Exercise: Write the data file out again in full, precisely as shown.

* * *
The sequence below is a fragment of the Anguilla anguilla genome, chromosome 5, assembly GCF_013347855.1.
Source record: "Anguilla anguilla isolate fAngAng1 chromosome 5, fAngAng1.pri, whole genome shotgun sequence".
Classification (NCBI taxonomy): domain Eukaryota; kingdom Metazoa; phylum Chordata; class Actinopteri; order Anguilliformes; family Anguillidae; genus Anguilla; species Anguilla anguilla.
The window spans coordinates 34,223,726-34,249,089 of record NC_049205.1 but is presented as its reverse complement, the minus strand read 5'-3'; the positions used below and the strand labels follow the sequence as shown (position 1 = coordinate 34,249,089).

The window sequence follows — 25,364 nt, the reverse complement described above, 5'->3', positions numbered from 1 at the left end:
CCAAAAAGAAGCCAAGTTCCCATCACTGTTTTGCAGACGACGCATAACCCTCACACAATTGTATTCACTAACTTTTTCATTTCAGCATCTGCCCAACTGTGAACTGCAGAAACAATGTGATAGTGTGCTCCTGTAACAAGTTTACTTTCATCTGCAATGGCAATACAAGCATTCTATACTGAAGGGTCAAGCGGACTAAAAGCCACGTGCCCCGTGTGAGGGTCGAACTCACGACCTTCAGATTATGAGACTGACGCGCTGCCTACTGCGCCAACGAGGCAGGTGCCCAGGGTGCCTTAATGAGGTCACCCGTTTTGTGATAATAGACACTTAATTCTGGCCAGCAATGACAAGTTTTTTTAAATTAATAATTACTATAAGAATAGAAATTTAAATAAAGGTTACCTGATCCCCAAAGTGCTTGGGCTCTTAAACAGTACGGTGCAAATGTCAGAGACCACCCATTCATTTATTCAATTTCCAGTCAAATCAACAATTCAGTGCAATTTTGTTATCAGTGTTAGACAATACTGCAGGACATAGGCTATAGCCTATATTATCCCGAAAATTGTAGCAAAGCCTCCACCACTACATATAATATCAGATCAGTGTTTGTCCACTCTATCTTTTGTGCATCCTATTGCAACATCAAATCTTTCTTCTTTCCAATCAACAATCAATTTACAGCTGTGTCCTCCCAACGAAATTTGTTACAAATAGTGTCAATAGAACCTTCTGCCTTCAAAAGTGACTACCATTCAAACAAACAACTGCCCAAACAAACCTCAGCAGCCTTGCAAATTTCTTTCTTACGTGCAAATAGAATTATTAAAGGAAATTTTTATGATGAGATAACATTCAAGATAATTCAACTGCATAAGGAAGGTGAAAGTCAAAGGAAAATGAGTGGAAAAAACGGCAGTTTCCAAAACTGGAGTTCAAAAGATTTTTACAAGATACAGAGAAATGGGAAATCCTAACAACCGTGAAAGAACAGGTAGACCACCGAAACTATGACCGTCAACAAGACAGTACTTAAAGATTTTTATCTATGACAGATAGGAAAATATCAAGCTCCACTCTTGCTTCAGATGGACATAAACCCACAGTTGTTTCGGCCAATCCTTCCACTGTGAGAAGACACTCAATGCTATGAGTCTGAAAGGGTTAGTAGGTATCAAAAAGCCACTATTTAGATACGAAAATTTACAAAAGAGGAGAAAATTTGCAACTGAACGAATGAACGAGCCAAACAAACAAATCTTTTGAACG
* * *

The sequence below is a fragment of the Anguilla anguilla genome, chromosome 5, assembly GCF_013347855.1.
Source record: "Anguilla anguilla isolate fAngAng1 chromosome 5, fAngAng1.pri, whole genome shotgun sequence".
Classification (NCBI taxonomy): domain Eukaryota; kingdom Metazoa; phylum Chordata; class Actinopteri; order Anguilliformes; family Anguillidae; genus Anguilla; species Anguilla anguilla.
The window spans coordinates 34,223,726-34,249,089 of record NC_049205.1 but is presented as its reverse complement, the minus strand read 5'-3'; the positions used below and the strand labels follow the sequence as shown (position 1 = coordinate 34,249,089).

The window sequence follows — 25,364 nt, the reverse complement described above, 5'->3', positions numbered from 1 at the left end:
CCAAAAAGAAGCCAAGTTCCCATCACTGTTTTGCAGACGACGCATAACCCTCACACAATTGTATTCACTAACTTTTTCATTTCAGCATCTGCCCAACTGTGAACTGCAGAAACAATGTGATAGTGTGCTCCTGTAACAAGTTTACTTTCATCTGCAATGGCAATACAAGCATTCTATACTGAAGGGTCAAGCGGACTAAAAGCCACGTGCCCCGTGTGAGGGTCGAACTCACGACCTTCAGATTATGAGACTGACGCGCTGCCTACTGCGCCAACGAGGCAGGTGCCCAGGGTGCCTTAATGAGGTCACCCGTTTTGTGATAATAGACACTTAATTCTGGCCAGCAATGACAAGTTTTTTTAAATTAATAATTACTATAAGAATAGAAATTTAAATAAAGGTTACCTGATCCCCAAAGTGCTTGGGCTCTTAAACAGTACGGTGCAAATGTCAGAGACCACCCATTCATTTATTCAATTTCCAGTCAAATCAACAATTCAGTGCAATTTTGTTATCAGTGTTAGACAATACTGCAGGACATAGGCTATAGCCTATATTATCCCGAAAATTGTAGCAAAGCCTCCACCACTACATATAATATCAGATCAGTGTTTGTCCACTCTATCTTTTGTGCATCCTATTGCAACATCAAATCTTTCTTCTTTCCAATCAACAATCAATTTACAGCTGTGTCCTCCCAACGAAATTTGTTACAAATAGTGTCAATAGAACCTTCTGCCTTCAAAAGTGACTACCATTCAAACAAACAACTGCCCAAACAAACCTCAGCAGCCTTGCAAATTTCTTTCTTACGTGCAAATAGAATTATTAAAGGAAATTTTTATGATGAGATAACATTCAAGATAATTCAACTGCATAAGGAAGGTGAAAGTCAAAGGAAAATGAGTGGAAAAAACGGCAGTTTCCAAAACTGGAGTTCAAAAGATTTTTACAAGATACAGAGAAATGGGAAATCCTAACAACCGTGAAAGAACAGGTAGACCACCGAAACTATGACCGTCAACAAGACAGTACTTAAAGATTTTTATCTATGACAGATAGGAAAATATCAAGCTCCACTCTTGCTTCAGATGGACATAAACCCACAGTTGTTTCGGCCAATCCTTCCACTGTGAGAAGACACTCAATGCTATGAGTCTGAAAGGGTTAGTAGGTATCAAAAAGCCACTATTTAGATACGAAAATTTACAAAAGAGGAGAAAATTTGCAACTGAACGAATGAACGAGCCAAACAAACAAATCTTTTGAACG